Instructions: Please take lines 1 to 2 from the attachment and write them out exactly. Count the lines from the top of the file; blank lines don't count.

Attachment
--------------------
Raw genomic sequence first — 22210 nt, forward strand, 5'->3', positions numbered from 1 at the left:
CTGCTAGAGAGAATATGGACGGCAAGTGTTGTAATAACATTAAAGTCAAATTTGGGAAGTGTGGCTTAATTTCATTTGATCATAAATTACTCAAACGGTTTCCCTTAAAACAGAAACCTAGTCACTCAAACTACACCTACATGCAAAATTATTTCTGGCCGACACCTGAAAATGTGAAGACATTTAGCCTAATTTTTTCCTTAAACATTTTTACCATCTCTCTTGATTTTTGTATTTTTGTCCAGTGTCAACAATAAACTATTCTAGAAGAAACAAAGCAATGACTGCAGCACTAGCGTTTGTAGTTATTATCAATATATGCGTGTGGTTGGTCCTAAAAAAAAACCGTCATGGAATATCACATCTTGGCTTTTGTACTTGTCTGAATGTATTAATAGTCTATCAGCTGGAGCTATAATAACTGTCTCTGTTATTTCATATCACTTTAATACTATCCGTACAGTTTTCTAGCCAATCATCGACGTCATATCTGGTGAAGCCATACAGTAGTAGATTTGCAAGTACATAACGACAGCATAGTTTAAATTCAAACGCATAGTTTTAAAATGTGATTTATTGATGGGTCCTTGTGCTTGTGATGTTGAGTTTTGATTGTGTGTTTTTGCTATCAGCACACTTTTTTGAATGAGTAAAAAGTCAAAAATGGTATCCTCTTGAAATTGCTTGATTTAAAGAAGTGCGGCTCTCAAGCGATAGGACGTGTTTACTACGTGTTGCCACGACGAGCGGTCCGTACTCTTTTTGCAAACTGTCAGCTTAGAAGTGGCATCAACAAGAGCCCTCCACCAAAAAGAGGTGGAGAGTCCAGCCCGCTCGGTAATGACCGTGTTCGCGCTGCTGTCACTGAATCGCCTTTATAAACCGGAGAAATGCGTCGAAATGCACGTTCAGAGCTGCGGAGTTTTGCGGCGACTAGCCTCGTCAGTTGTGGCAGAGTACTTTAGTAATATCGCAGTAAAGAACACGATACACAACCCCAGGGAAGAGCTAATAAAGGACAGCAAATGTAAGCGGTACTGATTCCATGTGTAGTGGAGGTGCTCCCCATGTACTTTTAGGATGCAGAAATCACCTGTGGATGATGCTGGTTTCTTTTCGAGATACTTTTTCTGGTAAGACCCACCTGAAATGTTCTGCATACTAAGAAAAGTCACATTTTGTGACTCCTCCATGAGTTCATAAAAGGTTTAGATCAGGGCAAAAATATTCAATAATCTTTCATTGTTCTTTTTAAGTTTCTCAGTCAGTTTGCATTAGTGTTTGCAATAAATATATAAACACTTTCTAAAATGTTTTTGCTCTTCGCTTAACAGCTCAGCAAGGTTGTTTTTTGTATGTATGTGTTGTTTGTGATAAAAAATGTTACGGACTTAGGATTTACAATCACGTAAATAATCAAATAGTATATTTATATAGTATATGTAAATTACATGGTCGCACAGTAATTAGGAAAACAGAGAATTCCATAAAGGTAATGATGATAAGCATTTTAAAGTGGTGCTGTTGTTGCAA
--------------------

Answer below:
Raw genomic sequence first — 22210 nt, forward strand, 5'->3', positions numbered from 1 at the left:
CTGCTAGAGAGAATATGGACGGCAAGTGTTGTAATAACATTAAAGTCAAATTTGGGAAGTGTGGCTTAATTTCATTTGATCATAAATTACTCAAACGGTTTCCCTTAAAACAGAAACCTAGTCACTCAAACTACACCTACATGCAAAATTATTTCTGGCCGACACCTGAAAATGTGAAGACATTTAGCCTAATTTTTTCCTTAAACATTTTTACCATCTCTCTTGATTTTTGTATTTTTGTCCAGTGTCAACAATAAACTATTCTAGAAGAAACAAAGCAATGACTGCAGCACTAGCGTTTGTAGTTATTATCAATATATGCGTGTGGTTGGTCCTAAAAAAAAACCGTCATGGAATATCACATCTTGGCTTTTGTACTTGTCTGAATGTATTAATAGTCTATCAGCTGGAGCTATAATAACTGTCTCTGTTATTTCATATCACTTTAATACTATCCGTACAGTTTTCTAGCCAATCATCGACGTCATATCTGGTGAAGCCATACAGTAGTAGATTTGCAAGTACATAACGACAGCATAGTTTAAATTCAAACGCATAGTTTTAAAATGTGATTTATTGATGGGTCCTTGTGCTTGTGATGTTGAGTTTTGATTGTGTGTTTTTGCTATCAGCACACTTTTTTGAATGAGTAAAAAGTCAAAAATGGTATCCTCTTGAAATTGCTTGATTTAAAGAAGTGCGGCTCTCAAGCGATAGGACGTGTTTACTACGTGTTGCCACGACGAGCGGTCCGTACTCTTTTTGCAAACTGTCAGCTTAGAAGTGGCATCAACAAGAGCCCTCCACCAAAAAGAGGTGGAGAGTCCAGCCCGCTCGGTAATGACCGTGTTCGCGCTGCTGTCACTGAATCGCCTTTATAAACCGGAGAAATGCGTCGAAATGCACGTTCAGAGCTGCGGAGTTTTGCGGCGACTAGCCTCGTCAGTTGTGGCAGAGTACTTTAGTAATATCGCAGTAAAGAACACGATACACAACCCCAGGGAAGAGCTAATAAAGGACAGCAAATGTAAGCGGTACTGATTCCATGTGTAGTGGAGGTGCTCCCCATGTACTTTTAGGATGCAGAAATCACCTGTGGATGATGCTGGTTTCTTTTCGAGATACTTTTTCTGGTAAGACCCACCTGAAATGTTCTGCATACTAAGAAAAGTCACATTTTGTGACTCCTCCATGAGTTCATAAAAGGTTTAGATCAGGGCAAAAATATTCAATAATCTTTCATTGTTCTTTTTAAGTTTCTCAGTCAGTTTGCATTAGTGTTTGCAATAAATATATAAACACTTTCTAAAATGTTTTTGCTCTTCGCTTAACAGCTCAGCAAGGTTGTTTTTTGTATGTATGTGTTGTTTGTGATAAAAAATGTTACGGACTTAGGATTTACAATCACGTAAATAATCAAATAGTATATTTATATAGTATATGTAAATTACATGGTCGCACAGTAATTAGGAAAACAGAGAATTCCATAAAGGTAATGATGATAAGCATTTTAAAGTGGTGCTGTTGTTGCAA